Excess resource use and costs of physical comorbidities in individuals with mental health disorders: A systematic literature review and meta-analysis.
Simon J., Wienand D., Park A-L., Wippel C., Mayer S., Heilig D., Laszewska A., Stelzer I., Goodwin GM., McDaid D.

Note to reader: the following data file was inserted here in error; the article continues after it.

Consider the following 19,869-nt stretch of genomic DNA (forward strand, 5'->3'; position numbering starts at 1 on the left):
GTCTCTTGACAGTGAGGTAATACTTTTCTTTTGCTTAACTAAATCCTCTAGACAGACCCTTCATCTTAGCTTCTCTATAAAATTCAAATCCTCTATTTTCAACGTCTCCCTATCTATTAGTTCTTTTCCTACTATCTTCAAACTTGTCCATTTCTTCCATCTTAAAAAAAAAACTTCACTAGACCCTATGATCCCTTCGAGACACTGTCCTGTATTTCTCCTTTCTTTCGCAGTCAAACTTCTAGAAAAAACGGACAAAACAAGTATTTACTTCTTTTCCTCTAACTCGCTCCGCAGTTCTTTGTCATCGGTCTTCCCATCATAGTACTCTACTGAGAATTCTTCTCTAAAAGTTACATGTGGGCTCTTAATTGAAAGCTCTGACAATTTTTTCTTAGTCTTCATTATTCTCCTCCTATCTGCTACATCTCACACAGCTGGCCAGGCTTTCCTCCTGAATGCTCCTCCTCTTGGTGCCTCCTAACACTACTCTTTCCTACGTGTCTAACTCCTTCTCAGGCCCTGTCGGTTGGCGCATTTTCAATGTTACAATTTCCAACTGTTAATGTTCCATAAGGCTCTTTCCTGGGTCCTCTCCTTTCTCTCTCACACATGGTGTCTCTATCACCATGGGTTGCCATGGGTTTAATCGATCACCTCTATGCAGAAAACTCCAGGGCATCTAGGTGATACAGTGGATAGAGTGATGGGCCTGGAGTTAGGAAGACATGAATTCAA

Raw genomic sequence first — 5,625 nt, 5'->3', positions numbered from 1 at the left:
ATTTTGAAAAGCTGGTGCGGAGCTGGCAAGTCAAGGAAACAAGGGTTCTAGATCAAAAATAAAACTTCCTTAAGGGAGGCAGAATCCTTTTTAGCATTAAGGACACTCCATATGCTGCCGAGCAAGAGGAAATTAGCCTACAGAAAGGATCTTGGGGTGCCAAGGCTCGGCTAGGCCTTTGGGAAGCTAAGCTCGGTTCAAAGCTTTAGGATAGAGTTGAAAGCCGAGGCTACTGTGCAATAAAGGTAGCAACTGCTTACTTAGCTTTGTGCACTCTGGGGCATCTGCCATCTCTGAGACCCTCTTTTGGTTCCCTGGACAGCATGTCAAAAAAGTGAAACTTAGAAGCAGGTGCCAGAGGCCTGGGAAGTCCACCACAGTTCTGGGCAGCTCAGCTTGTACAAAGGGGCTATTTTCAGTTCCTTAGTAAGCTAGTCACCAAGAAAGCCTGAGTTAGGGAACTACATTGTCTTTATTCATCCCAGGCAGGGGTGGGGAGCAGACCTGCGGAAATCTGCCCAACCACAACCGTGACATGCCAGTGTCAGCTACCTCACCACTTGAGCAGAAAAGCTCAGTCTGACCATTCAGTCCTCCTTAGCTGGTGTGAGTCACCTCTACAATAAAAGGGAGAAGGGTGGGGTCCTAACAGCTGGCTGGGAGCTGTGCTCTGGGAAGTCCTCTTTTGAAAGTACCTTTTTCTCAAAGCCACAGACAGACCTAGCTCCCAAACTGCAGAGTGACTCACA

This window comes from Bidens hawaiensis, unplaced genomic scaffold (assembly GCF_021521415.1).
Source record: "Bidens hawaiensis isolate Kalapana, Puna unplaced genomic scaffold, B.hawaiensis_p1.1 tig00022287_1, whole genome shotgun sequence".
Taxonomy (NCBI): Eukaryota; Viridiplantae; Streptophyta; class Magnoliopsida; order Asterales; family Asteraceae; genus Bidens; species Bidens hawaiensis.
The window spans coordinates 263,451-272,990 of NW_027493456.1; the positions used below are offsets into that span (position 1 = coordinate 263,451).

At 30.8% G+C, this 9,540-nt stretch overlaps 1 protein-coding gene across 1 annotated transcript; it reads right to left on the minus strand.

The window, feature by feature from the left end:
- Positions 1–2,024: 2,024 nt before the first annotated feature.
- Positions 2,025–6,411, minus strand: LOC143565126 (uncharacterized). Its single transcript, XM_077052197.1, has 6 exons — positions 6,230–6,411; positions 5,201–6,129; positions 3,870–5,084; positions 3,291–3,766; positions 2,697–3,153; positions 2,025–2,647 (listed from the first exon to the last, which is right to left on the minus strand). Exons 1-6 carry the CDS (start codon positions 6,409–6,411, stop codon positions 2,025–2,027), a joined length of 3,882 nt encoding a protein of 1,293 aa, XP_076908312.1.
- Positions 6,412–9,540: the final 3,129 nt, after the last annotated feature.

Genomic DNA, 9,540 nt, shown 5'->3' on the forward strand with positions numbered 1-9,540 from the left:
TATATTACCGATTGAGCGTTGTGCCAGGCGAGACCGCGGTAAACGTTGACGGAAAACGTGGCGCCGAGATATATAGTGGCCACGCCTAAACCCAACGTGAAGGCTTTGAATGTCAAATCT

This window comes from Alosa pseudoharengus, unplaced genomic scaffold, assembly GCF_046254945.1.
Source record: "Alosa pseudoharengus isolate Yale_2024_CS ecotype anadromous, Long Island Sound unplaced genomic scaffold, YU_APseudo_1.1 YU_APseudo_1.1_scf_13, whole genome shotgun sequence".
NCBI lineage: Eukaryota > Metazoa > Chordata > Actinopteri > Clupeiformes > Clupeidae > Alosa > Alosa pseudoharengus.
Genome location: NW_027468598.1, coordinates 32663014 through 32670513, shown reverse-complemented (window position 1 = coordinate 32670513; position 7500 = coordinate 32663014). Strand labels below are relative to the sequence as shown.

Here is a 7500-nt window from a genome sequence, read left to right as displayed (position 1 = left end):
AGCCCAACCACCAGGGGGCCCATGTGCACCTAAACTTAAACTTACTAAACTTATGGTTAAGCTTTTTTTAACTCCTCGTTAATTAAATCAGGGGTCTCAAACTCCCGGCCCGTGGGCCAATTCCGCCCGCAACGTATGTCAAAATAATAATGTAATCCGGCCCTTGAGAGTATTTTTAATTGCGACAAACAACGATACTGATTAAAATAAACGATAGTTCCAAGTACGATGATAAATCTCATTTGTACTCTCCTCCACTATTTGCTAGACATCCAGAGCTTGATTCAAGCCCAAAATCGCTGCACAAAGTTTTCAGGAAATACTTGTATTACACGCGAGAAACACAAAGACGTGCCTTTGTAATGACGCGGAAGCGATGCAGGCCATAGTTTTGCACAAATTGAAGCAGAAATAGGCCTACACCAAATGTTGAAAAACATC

Individuals with mental health disorders (MHDs) have worse physical health than the general population, utilise healthcare resources more frequently and intensively, incurring higher costs. We provide a first comprehensive overview and quantitative synthesis of literature on the magnitude of excess resource use and costs for those with MHDs and comorbid physical health conditions (PHCs). This systematic review (PROSPERO CRD42017075319) searched studies comparing resource use or costs of individuals with MHDs and comorbid PHCs versus individuals without comorbid conditions published between 2007 and 2021. We conducted narrative and quantitative syntheses, using random-effects meta-analyses to explore ranges of excess resource use and costs across care segments, comparing to MHD only, PHC only, or general population controls (GPC). Of 20,075 records, 228 and 100 were eligible for narrative and quantitative syntheses, respectively. Most studies were from the US, covered depression or schizophrenia, reporting endocrine/metabolic or circulatory comorbidities. Frequently investigated healthcare segments were inpatient, outpatient, emergency care and medications. Evidence on lost productivity, long-term and informal care was rare. Substantial differences exist between MHDs, with depressive disorder tending towards lower average excess resource use and cost estimates, while excess resource use ranges between +6% to +320% and excess costs between +14% to +614%. PHCs are major drivers of resource use and costs for individuals with MHDs, affecting care segments differently. Significant physical health gains and cost savings are potentially achievable through prevention, earlier identification, management and treatment, using more integrated care approaches. Current international evidence, however, is heterogeneous with limited geographical representativeness and comparability.